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I'm currently working on building a rest service that other applications which we create will utilize (from backend application servers). My current process uses a single private key value for authenticating and authorizing a particular api request. For example if the following request is performed:

curl -v -X POST https://sample.api.url/transaction \
-H "Private-Key: ThePrivateKeyStringValueGoesHERE" \
-d '{
    "test":"testVal"
}'

If ThePrivateKeyStringValueGoesHERE exists within the system then the request will be processed, otherwise the service will issue a 401 response.

Obviously if the Private-Key is ever leaked whomever obtained it would have access to the api, however if this ever happened a new key could be issued and the application could be updated to use the new key (however this process would need to take place by manually changing the key within the application config file since there would not be logic to request a new key).

Are there any concerns I should be aware of before proceeding down this path? Or does this sound like a reasonable approach?

  • can you issue different keys to different groups so that revocation doesn't inconvenience everyone? – dandavis Dec 12 '18 at 22:28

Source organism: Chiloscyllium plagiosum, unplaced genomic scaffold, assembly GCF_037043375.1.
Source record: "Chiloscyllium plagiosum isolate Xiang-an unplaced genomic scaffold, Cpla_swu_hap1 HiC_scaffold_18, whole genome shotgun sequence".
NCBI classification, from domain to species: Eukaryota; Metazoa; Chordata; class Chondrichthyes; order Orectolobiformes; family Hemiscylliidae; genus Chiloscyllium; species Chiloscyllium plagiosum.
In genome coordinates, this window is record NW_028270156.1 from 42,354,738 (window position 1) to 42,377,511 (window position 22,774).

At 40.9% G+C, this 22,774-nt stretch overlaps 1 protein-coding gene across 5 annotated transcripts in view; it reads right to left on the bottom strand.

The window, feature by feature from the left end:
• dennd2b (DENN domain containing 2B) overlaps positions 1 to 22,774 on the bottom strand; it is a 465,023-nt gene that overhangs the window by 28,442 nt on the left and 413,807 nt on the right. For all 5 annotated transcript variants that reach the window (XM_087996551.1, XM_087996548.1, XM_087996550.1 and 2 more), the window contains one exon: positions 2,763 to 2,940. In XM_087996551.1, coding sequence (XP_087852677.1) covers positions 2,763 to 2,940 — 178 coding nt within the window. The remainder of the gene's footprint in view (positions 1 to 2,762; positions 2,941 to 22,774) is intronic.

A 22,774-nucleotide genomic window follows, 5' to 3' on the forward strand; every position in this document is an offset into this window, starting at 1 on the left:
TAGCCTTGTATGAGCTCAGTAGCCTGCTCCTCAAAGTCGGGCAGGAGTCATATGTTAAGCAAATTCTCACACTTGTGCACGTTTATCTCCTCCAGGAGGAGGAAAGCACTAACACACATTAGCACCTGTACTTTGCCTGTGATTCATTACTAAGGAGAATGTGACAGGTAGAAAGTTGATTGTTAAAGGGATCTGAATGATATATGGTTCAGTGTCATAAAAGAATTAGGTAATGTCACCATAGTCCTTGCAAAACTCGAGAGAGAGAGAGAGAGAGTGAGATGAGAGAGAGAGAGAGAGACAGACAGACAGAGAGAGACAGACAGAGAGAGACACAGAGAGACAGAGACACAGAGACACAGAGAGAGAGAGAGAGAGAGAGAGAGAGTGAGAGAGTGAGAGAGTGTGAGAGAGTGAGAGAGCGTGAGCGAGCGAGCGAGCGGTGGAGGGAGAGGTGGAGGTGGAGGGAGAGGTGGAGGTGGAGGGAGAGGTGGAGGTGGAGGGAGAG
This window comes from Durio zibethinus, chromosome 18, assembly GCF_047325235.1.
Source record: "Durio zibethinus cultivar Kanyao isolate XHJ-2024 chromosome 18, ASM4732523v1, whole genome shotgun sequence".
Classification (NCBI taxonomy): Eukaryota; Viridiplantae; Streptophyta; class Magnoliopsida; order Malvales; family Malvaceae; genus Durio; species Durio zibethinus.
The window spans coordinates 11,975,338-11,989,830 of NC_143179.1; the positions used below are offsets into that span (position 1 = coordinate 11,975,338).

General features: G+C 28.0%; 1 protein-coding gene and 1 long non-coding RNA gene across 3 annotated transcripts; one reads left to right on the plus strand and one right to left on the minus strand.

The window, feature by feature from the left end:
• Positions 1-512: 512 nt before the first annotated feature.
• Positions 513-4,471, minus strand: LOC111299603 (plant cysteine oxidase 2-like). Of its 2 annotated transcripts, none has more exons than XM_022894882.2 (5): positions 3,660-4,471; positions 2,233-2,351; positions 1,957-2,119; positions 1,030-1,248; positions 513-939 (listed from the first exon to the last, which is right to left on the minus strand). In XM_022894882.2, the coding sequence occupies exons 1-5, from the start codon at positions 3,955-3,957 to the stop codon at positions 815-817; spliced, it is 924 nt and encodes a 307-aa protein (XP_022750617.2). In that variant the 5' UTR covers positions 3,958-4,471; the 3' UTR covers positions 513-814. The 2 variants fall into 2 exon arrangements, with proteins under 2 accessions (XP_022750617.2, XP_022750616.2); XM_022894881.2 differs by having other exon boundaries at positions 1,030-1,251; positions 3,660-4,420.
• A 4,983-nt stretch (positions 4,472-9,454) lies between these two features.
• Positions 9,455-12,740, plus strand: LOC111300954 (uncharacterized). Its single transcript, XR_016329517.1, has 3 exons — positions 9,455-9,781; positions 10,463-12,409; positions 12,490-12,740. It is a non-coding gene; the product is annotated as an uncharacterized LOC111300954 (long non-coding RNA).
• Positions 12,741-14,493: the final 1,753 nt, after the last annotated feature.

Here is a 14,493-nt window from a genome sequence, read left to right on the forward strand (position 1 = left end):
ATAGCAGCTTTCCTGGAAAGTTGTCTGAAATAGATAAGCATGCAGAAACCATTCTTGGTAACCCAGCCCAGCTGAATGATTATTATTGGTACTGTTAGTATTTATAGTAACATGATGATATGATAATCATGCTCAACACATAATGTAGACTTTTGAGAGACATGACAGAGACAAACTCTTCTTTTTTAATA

• @dandavis That is something I did not think of, but can be added relatively simply at this phase of development. – nullReference Dec 13 '18 at 0:28
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    Don't use a header name that could be added without a CORS request, either by being CORS safelisted or added by the browser (eg. Cookie). The current name looks good. – Ángel Dec 13 '18 at 1:32
  • Consider using mutual SSL (client certification authentication) instead, this would allow the client to prove their identity without the need to actually transmit the secret to the server. The server has the client’s public key/x509 cert and can verify the client posses the corresponding private key via the SSL/TLS handshake mechanism. – Dave M Dec 14 '18 at 2:49

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